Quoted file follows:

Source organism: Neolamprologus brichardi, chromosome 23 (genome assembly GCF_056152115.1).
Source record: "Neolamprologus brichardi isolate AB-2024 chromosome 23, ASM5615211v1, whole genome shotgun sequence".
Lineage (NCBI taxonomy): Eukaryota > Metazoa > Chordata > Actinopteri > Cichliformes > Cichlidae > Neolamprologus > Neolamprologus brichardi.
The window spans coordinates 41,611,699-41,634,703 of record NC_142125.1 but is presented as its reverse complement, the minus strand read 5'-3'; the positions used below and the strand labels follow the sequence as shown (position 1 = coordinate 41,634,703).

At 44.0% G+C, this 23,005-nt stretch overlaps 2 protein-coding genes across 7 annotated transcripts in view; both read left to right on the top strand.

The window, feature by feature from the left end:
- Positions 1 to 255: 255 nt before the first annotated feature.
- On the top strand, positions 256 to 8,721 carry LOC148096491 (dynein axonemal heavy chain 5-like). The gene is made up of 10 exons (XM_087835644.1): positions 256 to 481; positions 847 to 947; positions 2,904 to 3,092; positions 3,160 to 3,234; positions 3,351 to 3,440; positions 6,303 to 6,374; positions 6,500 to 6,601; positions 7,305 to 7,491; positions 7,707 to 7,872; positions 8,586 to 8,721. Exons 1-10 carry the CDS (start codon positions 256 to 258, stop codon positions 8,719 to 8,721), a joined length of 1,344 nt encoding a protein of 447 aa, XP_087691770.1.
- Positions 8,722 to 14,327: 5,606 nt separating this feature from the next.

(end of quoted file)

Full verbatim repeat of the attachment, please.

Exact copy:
Source organism: Neolamprologus brichardi, chromosome 23 (genome assembly GCF_056152115.1).
Source record: "Neolamprologus brichardi isolate AB-2024 chromosome 23, ASM5615211v1, whole genome shotgun sequence".
Lineage (NCBI taxonomy): Eukaryota > Metazoa > Chordata > Actinopteri > Cichliformes > Cichlidae > Neolamprologus > Neolamprologus brichardi.
The window spans coordinates 41,611,699-41,634,703 of record NC_142125.1 but is presented as its reverse complement, the minus strand read 5'-3'; the positions used below and the strand labels follow the sequence as shown (position 1 = coordinate 41,634,703).

At 44.0% G+C, this 23,005-nt stretch overlaps 2 protein-coding genes across 7 annotated transcripts in view; both read left to right on the top strand.

The window, feature by feature from the left end:
- Positions 1 to 255: 255 nt before the first annotated feature.
- On the top strand, positions 256 to 8,721 carry LOC148096491 (dynein axonemal heavy chain 5-like). The gene is made up of 10 exons (XM_087835644.1): positions 256 to 481; positions 847 to 947; positions 2,904 to 3,092; positions 3,160 to 3,234; positions 3,351 to 3,440; positions 6,303 to 6,374; positions 6,500 to 6,601; positions 7,305 to 7,491; positions 7,707 to 7,872; positions 8,586 to 8,721. Exons 1-10 carry the CDS (start codon positions 256 to 258, stop codon positions 8,719 to 8,721), a joined length of 1,344 nt encoding a protein of 447 aa, XP_087691770.1.
- Positions 8,722 to 14,327: 5,606 nt separating this feature from the next.